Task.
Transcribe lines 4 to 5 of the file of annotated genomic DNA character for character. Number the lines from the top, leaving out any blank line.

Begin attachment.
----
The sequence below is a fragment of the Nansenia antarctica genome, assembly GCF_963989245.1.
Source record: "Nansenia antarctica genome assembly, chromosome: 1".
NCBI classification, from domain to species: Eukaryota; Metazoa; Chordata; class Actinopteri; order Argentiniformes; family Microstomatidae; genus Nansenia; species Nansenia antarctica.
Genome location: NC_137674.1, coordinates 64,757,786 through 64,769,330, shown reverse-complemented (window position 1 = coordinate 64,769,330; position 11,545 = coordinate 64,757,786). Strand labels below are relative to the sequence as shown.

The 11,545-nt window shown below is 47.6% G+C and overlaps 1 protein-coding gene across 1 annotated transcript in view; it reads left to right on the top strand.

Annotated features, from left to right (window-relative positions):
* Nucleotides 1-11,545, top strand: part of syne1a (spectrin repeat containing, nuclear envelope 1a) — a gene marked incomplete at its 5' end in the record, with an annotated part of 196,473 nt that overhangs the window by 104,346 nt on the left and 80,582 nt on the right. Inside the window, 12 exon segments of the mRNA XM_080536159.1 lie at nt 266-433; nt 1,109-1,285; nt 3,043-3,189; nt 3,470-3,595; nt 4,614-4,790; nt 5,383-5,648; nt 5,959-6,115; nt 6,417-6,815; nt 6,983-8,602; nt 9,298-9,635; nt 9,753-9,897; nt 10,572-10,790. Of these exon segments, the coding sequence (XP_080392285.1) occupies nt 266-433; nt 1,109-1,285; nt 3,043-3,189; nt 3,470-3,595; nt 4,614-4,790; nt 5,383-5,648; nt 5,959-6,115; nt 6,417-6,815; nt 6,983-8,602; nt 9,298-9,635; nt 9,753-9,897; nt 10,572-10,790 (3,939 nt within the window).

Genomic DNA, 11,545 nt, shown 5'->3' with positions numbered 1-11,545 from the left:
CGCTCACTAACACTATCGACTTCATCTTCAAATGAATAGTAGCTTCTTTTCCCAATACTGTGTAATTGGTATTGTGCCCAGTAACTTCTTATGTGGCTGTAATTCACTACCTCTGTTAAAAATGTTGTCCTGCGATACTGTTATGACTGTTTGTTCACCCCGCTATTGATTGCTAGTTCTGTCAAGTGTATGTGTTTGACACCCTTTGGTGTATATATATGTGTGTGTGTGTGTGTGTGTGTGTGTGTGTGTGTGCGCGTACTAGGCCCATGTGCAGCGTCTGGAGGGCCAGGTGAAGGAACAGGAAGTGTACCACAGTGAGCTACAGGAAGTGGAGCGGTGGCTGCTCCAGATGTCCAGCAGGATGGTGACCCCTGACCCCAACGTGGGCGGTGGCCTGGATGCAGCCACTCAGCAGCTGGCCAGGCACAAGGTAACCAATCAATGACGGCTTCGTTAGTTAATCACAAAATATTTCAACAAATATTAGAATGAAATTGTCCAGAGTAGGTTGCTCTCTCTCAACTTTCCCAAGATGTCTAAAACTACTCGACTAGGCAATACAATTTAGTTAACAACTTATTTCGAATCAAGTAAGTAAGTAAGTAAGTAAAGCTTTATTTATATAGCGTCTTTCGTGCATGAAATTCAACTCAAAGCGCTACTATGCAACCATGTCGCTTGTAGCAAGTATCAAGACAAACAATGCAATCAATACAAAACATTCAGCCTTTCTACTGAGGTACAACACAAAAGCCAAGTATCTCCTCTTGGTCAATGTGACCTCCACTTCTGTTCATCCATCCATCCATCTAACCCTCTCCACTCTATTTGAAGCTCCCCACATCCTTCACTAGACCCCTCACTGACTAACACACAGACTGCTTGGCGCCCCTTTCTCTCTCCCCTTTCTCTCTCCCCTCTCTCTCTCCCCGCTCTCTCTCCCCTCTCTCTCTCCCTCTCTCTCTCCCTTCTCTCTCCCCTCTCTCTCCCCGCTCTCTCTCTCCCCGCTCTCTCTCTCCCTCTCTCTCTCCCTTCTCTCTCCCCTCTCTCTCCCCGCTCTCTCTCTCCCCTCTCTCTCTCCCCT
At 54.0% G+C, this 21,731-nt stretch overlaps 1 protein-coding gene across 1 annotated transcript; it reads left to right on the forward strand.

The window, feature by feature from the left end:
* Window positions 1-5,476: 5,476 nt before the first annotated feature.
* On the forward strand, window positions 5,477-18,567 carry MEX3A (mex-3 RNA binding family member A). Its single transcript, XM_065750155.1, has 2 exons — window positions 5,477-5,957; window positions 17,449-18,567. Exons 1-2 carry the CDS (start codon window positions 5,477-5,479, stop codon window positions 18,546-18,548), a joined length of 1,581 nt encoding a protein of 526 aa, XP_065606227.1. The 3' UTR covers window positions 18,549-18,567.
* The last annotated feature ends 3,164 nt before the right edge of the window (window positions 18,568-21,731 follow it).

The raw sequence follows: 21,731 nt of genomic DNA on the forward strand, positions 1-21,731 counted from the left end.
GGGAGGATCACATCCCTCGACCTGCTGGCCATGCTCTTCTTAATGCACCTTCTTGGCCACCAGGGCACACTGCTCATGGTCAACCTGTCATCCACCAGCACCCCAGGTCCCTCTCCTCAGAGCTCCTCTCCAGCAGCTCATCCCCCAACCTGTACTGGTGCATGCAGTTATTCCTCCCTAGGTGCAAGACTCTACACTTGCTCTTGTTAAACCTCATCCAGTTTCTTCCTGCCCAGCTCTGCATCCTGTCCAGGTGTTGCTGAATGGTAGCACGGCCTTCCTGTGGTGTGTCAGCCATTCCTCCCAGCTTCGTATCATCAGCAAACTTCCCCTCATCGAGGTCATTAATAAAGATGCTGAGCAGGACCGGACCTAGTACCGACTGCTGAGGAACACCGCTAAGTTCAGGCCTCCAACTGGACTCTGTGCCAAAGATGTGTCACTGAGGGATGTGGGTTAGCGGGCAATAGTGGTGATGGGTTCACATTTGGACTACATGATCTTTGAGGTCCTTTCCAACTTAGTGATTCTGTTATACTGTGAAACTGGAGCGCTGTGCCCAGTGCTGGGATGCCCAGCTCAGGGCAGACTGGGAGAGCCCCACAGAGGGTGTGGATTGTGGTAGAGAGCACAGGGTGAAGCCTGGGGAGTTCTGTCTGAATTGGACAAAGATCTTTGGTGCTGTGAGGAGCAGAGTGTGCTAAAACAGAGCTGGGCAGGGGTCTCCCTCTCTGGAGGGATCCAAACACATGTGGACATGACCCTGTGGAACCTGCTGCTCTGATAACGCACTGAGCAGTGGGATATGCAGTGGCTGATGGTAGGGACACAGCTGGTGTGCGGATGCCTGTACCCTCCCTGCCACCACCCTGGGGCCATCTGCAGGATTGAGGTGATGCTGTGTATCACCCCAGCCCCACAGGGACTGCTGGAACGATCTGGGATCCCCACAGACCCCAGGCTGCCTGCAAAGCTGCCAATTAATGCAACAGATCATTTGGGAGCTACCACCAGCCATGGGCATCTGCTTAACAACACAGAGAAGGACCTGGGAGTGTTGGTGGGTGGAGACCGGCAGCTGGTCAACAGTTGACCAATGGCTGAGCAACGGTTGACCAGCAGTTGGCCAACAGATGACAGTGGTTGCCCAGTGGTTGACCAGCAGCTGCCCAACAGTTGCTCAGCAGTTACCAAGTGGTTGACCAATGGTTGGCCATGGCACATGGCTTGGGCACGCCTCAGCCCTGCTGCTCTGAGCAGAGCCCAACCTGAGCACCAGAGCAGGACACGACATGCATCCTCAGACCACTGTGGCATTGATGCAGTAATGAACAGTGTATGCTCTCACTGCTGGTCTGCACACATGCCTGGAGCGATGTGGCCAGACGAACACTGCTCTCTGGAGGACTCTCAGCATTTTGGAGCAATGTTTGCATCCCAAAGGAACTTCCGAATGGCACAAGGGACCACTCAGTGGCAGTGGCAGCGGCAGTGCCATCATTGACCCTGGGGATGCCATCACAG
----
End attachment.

Genome location: NC_137674.1, coordinates 64,757,786 through 64,769,330, shown reverse-complemented (window position 1 = coordinate 64,769,330; position 11,545 = coordinate 64,757,786). Strand labels below are relative to the sequence as shown.

The 11,545-nt window shown below is 47.6% G+C and overlaps 1 protein-coding gene across 1 annotated transcript in view; it reads left to right on the top strand.